things we don't talk about

What Are the Best Remedies (and Dairy Alternatives) for Lactose Intolerance?

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While we might all be curious about the best plunger or probiotic tampon or cold-sore remedy, it can be difficult to discuss these more personal items. That’s why we’re tackling Things We Don’t Talk About, a series in which we track down the best hygiene-, sex-, and bodily function-related things we all need but might be too embarrassed to ask about. In this installment, we consult experts on what adjustments you can make to your diet if you’re lactose intolerant.

If the thought of a thick milkshake or whipped cream inspires more apprehension than delight, you may be one of the roughly 65 percent of post-adolescents who is lactose intolerant. In short, it means you lack the enzyme lactase, which helps you digest lactose (i.e., the sugars found in dairy products). Any combination of diarrhea, bloating, flatulence, abdominal pain, and nausea can sideline your day if you get too overzealous with dairy.

But there could be some other food-related allergy or gastrointestinal problem to blame, which is why Lisa Stollman — a registered New York dietitian and nutritionist (she earned the title of Dietitian of the Year in 2015 from the Academy of Nutrition and Dietetics) — tells me it’s worth seeing a physician for a hydrogen breath test to narrow down the cause. From there, an elimination diet can help zero in on foods that are causing sensitivities, functional nutritionist Angela T. Russo says. Thankfully, for the lactose intolerant, there are a multitude of dairy alternatives (we are living in the golden age of oat milk, after all) and supplements that can help. Below, both experts share their recommendations for preventing an upset stomach if you’re lactose intolerant.


Since lactase is at the root of lactose intolerance (the majority of lactose intolerance cases occur when people experience a drop in lactase production as adults), the quickest way to prevent an upset stomach is to increase the amount of lactase in your system. Lactase supplements come in many forms these days, the most popular one being Lactaid. Stollman says that tablets can be taken just before a meal or snack containing lactose. “The enzyme supplement will act just like the enzyme lactase, which we naturally produce, but may not have enough of.”


There’s also this slightly cheaper lactase supplement that throws in proteases and lipases which specifically aid in the digestion of milk proteins and fat.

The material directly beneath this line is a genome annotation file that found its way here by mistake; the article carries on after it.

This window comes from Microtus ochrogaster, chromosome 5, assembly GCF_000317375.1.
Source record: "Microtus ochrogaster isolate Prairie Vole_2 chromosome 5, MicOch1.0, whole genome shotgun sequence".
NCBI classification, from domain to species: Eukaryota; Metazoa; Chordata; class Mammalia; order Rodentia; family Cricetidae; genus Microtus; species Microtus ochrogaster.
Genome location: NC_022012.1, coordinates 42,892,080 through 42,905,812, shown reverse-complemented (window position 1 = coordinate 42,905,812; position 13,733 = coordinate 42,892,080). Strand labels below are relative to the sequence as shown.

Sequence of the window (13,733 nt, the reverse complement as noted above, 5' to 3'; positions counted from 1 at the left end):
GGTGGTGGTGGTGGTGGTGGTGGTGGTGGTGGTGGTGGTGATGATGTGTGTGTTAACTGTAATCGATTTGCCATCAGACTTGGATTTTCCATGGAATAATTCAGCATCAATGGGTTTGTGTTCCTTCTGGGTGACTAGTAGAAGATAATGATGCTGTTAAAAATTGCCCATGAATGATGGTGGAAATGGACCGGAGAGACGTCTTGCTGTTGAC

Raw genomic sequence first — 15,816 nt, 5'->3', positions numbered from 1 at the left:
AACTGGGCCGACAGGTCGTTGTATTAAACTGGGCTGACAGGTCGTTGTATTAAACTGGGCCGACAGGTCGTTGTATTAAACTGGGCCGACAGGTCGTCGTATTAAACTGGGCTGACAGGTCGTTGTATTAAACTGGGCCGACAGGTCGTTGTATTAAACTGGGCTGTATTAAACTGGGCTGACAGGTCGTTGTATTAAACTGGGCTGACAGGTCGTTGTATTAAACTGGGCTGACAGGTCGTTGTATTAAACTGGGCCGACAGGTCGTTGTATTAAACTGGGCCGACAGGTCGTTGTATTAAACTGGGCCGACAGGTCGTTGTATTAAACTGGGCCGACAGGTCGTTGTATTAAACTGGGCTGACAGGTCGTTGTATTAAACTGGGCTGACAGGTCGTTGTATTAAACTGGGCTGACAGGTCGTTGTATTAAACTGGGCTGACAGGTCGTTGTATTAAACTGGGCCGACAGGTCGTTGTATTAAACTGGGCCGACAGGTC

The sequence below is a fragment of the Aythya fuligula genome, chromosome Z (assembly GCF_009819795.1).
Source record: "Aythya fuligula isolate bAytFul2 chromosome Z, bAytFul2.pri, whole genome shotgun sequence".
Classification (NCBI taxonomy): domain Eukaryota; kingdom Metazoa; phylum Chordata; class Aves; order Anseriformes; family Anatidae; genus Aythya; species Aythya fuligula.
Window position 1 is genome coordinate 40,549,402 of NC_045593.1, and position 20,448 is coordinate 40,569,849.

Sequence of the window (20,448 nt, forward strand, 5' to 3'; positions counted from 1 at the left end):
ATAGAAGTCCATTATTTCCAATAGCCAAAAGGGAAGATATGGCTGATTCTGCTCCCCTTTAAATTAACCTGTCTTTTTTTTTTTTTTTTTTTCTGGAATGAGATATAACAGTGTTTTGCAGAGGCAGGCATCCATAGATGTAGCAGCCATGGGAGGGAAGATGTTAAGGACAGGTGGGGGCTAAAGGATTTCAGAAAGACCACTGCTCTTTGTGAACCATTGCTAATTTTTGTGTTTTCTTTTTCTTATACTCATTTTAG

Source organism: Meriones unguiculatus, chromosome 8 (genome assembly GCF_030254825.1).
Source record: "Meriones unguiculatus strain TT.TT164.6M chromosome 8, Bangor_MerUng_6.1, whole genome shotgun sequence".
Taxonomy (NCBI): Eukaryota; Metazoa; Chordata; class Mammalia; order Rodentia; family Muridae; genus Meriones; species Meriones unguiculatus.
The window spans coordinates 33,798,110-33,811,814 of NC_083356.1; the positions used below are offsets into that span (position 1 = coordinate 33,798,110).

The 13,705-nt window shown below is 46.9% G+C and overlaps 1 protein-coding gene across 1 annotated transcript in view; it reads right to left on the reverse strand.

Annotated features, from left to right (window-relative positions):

Both experts also suggest probiotics — the healthy bacteria in your gut which maintain a healthy digestive system — for helping your body process lactose. Probiotics are naturally found in fermented foods like pickles, yogurt, and sauerkraut, but you can also purchase them in supplement form. The Align probiotics, which we’ve covered before, are the top choice that gastroenterologists recommend to patients with IBS.

Or, you could try out lactase supplements with additional probiotics in them, like these Digestive Advantage capsules, which contain the BC30 probiotic.

Russo says she also likes to make sure that people are healing their stomach lining with L-glutamine, which is a protein that helps prevent infection and inflammation in the gut, plus soothes the intestinal region (so it’s often recommended for IBS-sufferers).

Dairy alternatives

Choosing smaller servings of dairy can help prevent symptoms (“the smaller the serving, the less likely it is to cause intestinal issues,” says Stollman) but you don’t have to cut milk from your diet entirely. She says that drinking milk in combination with other food can slow digestion and may decrease symptoms of lactose intolerance. (She doesn’t recommend more than four ounces of milk per meal, though.) There are even types of dairy that are low in lactose: “For example, hard cheeses, such as Swiss or cheddar. Cultured milk products, such as yogurt, may also be well-tolerated, since the bacteria utilized in the culturing process naturally produce lactase.”

Of course, with the variety of milks at your disposal these days, you could just make the transition to a nut milk or the hypertrendy oat milk. If you’re dabbling in plant-based alternatives, Stollman says coconut yogurt and vegan cheeses are also worth a try.

Editor’s Note: While this Oatly oat milk is available to purchase online, you’ll have an easier time finding a reasonably priced version in person somewhere.

Because reducing your dairy intake can mean losing a good source of calcium, Russo also recommends adding some high-calcium, non-dairy foods to your diet. Chia seeds, raw almonds, and sunflower seeds are good snack-sized options, but she says you can also add more leafy greens like broccoli rabe, kale, and arugula, or sweet potato to your meals.

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What Are the Best Remedies for Lactose Intolerance?